SAN DIEGO — A northern white rhinoceros at the San Diego Zoo Safari Park — one of five remaining members of the species — is doing better after being placed under veterinary supervision almost two weeks ago, park officials said Thursday.
On Dec. 27, keepers noticed that Nola had a thick nasal discharge and that her appetite and activity levels were reduced, so they gave her antibiotics for a sinus infection and monitored the 40-year-old rhino in a veterinary area of the park.
Nola was returned to her 65-acre habitat Thursday and was greeted by her companion, Chuck, a 45-year-old male southern white rhino.
“The reintroduction of Nola and Chuck went as expected — they briefly squabbled to establish dominance, but quickly settled down and seem to be enjoying each other’s company,” said Jane Kennedy, lead keeper at the San Diego Zoo Safari Park.
“We will continue to monitor Nola, and in the event of extremely cold weather, heavy rain or medical issues, we will move her back into the (enclosure) where she can stay warm and we can administer extra care,” Kennedy said.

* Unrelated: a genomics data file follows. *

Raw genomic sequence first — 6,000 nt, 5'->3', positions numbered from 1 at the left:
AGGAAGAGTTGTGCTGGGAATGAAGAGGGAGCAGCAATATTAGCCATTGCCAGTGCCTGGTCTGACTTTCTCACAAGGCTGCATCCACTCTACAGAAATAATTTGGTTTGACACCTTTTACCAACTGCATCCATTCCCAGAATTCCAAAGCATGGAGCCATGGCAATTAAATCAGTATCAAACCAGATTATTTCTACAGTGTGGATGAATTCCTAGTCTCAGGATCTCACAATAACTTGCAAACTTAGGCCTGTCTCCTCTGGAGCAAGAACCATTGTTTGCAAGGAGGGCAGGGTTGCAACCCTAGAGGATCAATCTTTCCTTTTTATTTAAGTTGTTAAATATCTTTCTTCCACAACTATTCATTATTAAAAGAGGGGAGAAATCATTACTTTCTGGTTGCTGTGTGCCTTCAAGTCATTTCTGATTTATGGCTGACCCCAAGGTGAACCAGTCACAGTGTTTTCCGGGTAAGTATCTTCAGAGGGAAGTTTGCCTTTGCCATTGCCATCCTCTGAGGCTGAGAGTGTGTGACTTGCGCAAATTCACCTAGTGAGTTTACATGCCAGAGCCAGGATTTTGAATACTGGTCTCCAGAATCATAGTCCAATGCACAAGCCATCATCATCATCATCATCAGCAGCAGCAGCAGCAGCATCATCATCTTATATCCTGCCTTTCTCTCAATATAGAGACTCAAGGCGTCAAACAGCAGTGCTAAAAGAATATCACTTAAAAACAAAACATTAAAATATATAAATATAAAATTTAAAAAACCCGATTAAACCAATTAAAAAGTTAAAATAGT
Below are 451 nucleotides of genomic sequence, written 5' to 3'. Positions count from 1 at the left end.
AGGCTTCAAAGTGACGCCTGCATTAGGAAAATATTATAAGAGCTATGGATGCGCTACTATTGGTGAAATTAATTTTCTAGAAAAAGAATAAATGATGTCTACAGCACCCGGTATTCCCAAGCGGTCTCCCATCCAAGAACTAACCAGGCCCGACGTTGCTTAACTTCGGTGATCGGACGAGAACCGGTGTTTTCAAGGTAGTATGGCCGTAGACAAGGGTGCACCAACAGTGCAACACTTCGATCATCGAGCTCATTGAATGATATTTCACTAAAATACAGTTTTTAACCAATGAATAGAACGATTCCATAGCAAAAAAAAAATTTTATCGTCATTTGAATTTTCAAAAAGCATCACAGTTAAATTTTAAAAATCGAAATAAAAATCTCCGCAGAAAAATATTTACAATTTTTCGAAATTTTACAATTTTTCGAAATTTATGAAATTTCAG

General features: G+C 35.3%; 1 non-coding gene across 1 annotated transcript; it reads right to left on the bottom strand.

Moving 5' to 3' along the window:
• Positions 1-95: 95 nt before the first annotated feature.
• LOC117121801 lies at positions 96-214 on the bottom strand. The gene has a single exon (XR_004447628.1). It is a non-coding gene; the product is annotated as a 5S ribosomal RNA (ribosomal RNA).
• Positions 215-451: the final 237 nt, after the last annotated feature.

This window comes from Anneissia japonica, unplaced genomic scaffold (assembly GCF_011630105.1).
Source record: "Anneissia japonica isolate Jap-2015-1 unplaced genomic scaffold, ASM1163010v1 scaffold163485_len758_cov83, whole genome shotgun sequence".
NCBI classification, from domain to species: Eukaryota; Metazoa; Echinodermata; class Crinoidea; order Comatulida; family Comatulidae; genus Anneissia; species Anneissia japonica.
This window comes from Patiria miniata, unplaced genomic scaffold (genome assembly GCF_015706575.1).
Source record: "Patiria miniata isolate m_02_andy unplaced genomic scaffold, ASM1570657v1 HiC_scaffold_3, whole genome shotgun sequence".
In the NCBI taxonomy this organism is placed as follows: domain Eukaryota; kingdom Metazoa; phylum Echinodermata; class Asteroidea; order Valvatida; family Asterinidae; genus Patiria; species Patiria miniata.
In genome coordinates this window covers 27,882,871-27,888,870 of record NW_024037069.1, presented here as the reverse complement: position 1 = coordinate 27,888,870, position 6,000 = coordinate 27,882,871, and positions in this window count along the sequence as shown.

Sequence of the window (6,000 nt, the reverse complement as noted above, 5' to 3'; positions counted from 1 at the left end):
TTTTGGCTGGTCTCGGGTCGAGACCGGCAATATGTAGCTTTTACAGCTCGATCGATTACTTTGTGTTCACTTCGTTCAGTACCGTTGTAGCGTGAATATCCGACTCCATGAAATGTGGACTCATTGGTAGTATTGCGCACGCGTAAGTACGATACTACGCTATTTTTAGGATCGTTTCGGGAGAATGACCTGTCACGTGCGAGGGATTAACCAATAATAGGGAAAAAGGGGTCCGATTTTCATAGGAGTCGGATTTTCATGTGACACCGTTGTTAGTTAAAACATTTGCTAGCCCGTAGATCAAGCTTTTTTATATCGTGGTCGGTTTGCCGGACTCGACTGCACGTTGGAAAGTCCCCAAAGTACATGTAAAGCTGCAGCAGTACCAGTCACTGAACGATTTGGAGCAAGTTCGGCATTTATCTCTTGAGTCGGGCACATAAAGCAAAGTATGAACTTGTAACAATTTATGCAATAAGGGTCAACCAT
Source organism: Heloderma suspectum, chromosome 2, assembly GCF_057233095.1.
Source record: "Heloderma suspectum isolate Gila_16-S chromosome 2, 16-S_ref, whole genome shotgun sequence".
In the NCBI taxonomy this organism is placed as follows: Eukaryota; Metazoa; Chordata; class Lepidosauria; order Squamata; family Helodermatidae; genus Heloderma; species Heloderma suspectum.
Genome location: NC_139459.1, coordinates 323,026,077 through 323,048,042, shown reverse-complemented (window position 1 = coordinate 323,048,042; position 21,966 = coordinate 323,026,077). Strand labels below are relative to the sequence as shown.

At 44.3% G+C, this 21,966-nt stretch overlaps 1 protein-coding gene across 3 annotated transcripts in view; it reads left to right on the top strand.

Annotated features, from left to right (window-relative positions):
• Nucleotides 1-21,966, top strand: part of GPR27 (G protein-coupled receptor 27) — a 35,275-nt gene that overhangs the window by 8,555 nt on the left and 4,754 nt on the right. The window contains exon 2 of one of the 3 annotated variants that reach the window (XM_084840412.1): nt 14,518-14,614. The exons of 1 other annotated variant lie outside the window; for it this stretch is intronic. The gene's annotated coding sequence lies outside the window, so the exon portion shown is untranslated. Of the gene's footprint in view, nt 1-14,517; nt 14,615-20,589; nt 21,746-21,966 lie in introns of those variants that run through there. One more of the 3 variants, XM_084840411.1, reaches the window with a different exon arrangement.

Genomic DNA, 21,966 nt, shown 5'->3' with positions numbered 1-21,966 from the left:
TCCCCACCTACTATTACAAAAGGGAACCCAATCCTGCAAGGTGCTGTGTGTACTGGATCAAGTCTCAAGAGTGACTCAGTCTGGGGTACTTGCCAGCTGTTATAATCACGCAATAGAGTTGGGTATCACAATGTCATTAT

Nola’s illness came almost two weeks after Angalifu, another elderly northern white rhino at the park in northern San Diego County, died at the age of 44.
Three of the remaining members of the species are at the Ol Pejeta Conservancy in Kenya and one is in the Dvur Kralove Zoo in the Czech Republic. They are all at an advanced age and have not been able to breed, according to the Safari Park.
Conservation groups blame the low numbers of the species on poaching for its horn.